Honestly before today I didn’t really know why there was such a hype over Machu Picchu. Once I arrived in Cusco there were so many other places with Incan ruins. While I was climbing the stairs towards Machu Picchu, for 40 minutes at the crack of dawn, I didn’t quite know what I was about to learn…
It’s much bigger than the other ruins we had visited and much better conserved. Straight after our 1 hour tour and our final moments with our tour guide, I jotted down all the facts that I could remember about what he had just told us. This post really is just about the facts that I don’t want to forget while it’s fresh in my mind. Because seriously what is Machu Picchu?
- It has been 70% preserved and 30% reconstructed. One of the most preserved Incan ruins in Peru.
- It was most preserved because of it’s isolated location. The conquistadors never reached the site as it’s surrounded by Rio Urubamba. The bridges were cut off preventing easy access and so the Spaniards were unaware of its existence.
- Hiram Bingham an American professor paid 1 sole to Pablito, a 11-year-old local boy to show him Machu Picchu in 1911, and thus spread the word of its existence.
- Once discovered, Machu Picchu was burnt to clear the overgrown bush that hid the ruins.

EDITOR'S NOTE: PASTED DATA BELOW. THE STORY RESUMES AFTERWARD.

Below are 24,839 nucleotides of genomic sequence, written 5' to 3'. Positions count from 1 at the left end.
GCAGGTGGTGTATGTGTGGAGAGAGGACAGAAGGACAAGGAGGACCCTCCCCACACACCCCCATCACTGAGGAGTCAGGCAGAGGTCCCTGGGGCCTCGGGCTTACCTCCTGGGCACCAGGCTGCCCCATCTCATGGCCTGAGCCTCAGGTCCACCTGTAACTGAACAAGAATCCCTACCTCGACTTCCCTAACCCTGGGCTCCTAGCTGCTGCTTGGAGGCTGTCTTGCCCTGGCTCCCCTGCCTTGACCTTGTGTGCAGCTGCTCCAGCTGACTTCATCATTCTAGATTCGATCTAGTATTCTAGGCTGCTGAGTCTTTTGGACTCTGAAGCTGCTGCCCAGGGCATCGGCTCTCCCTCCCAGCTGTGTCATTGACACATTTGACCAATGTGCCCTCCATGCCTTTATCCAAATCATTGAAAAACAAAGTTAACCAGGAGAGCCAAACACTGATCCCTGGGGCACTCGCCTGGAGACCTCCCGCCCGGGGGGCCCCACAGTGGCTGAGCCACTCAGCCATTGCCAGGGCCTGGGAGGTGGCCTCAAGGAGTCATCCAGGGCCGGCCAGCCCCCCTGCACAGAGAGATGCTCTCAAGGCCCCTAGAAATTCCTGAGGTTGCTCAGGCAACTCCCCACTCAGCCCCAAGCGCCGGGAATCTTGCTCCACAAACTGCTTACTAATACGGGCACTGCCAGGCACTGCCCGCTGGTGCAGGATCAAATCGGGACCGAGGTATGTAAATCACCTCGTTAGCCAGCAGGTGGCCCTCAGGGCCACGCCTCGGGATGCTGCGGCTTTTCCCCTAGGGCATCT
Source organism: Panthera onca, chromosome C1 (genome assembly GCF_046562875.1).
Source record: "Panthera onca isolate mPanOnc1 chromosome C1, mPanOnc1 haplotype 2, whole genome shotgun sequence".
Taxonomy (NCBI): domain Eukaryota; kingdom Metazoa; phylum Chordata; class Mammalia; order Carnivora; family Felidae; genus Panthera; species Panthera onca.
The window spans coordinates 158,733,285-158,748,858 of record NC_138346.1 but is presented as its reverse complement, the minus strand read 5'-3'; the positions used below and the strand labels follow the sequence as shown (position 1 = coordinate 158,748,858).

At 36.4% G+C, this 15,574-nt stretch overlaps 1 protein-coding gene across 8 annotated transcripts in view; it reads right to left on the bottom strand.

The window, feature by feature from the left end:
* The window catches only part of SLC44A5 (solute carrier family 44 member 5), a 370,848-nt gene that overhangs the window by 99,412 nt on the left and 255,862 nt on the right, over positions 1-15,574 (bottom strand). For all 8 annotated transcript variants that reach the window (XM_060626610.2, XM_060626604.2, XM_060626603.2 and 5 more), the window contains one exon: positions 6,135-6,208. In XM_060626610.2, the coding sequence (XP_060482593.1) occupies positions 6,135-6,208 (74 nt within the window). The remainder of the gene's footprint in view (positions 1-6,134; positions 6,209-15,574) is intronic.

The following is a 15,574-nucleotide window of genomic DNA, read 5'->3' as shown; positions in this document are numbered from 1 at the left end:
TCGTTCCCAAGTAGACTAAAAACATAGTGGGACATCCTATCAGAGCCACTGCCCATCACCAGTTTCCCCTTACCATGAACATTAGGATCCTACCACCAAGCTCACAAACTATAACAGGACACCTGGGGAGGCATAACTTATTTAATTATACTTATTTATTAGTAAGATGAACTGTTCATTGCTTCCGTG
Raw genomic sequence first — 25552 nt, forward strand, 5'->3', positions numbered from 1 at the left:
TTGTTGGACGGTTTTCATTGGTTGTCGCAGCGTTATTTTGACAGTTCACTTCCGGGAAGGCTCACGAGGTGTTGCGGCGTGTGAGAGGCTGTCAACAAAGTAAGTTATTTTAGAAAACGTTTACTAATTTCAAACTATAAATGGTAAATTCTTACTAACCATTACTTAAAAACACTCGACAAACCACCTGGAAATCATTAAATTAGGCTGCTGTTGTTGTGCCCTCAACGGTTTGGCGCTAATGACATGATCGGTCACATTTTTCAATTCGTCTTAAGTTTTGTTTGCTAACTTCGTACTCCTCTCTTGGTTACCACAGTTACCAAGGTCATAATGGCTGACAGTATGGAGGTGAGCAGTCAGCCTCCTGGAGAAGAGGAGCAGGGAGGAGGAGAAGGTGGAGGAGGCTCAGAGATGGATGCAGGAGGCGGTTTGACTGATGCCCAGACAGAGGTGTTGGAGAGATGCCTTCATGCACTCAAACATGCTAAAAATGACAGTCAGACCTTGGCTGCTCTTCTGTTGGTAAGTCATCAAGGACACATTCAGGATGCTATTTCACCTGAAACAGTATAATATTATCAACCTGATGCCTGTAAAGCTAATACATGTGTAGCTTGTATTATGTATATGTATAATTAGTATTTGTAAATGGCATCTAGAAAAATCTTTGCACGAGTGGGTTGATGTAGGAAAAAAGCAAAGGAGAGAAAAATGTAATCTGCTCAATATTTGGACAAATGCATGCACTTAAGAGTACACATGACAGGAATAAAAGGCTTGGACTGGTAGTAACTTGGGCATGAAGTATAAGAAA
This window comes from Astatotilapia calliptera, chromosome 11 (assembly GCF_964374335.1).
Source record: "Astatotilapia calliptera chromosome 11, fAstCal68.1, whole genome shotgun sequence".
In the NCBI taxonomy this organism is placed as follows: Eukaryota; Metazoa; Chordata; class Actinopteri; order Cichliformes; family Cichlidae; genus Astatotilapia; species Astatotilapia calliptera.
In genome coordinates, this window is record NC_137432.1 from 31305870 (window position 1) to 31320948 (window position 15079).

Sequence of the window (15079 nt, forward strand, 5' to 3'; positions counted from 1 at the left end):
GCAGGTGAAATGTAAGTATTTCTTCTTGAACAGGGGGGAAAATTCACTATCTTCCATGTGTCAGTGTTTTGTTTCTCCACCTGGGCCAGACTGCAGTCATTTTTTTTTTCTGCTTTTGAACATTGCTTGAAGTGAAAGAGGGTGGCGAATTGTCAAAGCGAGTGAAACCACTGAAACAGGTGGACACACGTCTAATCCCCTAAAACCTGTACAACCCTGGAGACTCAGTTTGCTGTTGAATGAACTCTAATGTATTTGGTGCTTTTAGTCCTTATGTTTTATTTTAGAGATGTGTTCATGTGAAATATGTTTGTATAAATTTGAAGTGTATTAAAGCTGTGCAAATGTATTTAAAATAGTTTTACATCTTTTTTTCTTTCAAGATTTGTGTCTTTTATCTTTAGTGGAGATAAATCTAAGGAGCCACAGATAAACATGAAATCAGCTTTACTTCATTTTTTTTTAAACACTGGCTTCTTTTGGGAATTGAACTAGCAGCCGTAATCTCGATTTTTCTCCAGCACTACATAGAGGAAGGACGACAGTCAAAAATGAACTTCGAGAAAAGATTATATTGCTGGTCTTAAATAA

- Huayna Picchu is the tall mountain behind the historical site.
- Machu Picchu is split into two sectors, the urban city and the agricultural city.
- The site is equivalent to a university town because here the Incans learnt architecture, agriculture and engineering.
- The word Inca originally only referred to the governor of the “common people” but today everyone refers to the whole Indigenous population as Incans.
- There are seven known and visible entry points to the site. However, there could possibly be 11.
- At the Temple of the Sun, INTI, the principle God, the Sun, was worshipped through the trapezoidal window.
- Sacrifices were made at the site with the belief that while they were most high, they were closer to the sky and better able to perform rituals and ceremonies. The heart of a black llama was the most pure form of sacrifice.
- Skulls of children were discovered when the site was first re-explored, which indicated that children also populated Machu Picchu.
- No one was forced to work to build the city. People wanted to work and were payed in food.